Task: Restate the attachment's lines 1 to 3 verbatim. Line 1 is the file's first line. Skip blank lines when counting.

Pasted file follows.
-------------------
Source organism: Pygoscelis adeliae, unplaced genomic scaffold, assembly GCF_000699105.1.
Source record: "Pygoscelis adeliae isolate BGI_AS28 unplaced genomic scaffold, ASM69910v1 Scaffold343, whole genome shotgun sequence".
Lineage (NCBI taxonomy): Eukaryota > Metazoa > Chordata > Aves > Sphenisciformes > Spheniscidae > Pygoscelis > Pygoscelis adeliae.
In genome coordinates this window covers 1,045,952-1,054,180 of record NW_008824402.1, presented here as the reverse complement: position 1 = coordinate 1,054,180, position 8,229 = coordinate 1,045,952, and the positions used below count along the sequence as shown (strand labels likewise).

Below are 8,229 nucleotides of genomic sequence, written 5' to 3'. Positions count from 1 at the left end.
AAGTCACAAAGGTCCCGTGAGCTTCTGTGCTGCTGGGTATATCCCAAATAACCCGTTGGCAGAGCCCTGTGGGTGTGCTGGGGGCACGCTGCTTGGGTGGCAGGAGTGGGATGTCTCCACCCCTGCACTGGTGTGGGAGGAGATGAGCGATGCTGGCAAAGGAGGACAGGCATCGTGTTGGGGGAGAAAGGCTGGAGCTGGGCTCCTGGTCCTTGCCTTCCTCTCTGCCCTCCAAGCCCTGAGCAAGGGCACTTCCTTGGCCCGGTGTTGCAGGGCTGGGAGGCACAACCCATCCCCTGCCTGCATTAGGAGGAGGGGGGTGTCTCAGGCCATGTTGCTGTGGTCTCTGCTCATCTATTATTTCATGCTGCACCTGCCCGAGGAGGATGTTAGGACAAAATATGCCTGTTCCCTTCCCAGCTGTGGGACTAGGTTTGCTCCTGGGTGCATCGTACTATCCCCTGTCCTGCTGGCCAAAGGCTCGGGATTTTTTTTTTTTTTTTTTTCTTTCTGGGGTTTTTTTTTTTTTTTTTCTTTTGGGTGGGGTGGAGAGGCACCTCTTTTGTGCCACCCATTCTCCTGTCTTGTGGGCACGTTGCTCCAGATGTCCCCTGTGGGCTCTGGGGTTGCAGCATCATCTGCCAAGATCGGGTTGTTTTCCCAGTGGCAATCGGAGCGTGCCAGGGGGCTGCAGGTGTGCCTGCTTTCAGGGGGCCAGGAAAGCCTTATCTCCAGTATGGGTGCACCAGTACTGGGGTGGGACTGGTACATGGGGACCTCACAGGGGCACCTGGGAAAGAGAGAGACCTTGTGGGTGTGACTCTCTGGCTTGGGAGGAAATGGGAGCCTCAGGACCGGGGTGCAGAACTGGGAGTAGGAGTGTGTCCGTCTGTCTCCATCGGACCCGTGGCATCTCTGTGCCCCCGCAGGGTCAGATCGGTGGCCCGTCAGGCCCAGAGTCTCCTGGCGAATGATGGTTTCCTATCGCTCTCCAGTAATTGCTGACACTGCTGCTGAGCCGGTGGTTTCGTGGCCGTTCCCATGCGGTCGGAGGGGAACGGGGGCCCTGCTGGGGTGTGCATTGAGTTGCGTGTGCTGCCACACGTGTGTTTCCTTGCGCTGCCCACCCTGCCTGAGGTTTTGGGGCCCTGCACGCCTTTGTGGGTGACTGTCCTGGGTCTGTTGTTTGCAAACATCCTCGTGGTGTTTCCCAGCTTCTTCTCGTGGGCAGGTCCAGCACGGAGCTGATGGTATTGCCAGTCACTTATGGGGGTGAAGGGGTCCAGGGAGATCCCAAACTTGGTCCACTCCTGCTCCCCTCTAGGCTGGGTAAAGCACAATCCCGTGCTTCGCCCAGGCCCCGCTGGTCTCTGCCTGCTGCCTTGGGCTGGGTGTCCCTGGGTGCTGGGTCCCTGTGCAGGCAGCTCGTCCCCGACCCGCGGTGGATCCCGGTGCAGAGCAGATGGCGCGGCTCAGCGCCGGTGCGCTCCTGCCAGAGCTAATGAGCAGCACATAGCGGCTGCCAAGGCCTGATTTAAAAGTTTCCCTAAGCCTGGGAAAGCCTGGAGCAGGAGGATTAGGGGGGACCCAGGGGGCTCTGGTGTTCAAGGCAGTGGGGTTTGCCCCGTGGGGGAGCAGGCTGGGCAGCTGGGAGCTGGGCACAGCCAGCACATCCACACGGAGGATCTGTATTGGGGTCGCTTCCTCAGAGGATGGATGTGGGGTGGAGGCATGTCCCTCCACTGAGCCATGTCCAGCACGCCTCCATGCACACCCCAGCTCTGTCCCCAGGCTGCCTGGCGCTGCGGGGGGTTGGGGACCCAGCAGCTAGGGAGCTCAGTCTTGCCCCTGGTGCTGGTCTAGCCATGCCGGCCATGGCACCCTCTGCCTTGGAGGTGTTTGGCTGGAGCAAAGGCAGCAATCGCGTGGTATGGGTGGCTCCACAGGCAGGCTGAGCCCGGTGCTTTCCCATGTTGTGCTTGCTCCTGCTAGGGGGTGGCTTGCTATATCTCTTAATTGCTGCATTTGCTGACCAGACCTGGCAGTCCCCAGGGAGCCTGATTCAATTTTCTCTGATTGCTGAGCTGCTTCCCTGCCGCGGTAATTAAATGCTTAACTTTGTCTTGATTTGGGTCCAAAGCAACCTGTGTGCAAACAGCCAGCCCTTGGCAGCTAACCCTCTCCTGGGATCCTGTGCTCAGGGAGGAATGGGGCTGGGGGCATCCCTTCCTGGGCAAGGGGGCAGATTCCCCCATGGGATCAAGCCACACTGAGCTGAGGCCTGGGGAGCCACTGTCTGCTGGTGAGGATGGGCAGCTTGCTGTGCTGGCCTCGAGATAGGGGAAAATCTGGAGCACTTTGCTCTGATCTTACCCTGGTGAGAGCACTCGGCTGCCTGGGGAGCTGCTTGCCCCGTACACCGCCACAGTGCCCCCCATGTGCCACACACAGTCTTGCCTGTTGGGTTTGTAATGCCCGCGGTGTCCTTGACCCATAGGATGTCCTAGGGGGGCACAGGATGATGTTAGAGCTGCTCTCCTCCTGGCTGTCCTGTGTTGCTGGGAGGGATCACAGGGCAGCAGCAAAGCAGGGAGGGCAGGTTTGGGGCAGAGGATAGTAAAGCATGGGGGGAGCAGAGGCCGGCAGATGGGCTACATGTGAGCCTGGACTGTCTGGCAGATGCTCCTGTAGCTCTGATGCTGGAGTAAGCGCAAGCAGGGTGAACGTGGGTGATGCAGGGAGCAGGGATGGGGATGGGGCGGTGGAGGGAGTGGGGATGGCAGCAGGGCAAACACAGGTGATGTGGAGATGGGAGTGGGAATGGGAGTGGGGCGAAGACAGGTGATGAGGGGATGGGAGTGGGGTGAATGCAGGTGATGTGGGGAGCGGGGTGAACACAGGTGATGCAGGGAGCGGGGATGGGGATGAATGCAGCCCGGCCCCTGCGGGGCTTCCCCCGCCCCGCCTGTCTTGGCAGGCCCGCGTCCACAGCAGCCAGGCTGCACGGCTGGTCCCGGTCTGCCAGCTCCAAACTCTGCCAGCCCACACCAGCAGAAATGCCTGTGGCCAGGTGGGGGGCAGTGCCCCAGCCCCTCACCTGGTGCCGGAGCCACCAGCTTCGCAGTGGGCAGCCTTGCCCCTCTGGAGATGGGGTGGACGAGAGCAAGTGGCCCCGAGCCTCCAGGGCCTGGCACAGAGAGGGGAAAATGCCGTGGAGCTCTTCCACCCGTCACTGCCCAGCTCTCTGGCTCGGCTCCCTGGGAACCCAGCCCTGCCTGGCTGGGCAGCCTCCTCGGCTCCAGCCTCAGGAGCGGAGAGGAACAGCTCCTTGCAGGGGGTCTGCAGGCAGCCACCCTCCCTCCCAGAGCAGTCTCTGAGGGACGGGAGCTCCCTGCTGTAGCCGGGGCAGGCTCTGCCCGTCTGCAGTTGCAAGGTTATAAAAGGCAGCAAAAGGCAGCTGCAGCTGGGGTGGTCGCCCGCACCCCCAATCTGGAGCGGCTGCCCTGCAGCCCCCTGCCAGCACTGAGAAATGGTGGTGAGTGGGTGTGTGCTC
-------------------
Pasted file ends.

Source organism: Pygoscelis adeliae, unplaced genomic scaffold, assembly GCF_000699105.1.
Source record: "Pygoscelis adeliae isolate BGI_AS28 unplaced genomic scaffold, ASM69910v1 Scaffold343, whole genome shotgun sequence".
Lineage (NCBI taxonomy): Eukaryota > Metazoa > Chordata > Aves > Sphenisciformes > Spheniscidae > Pygoscelis > Pygoscelis adeliae.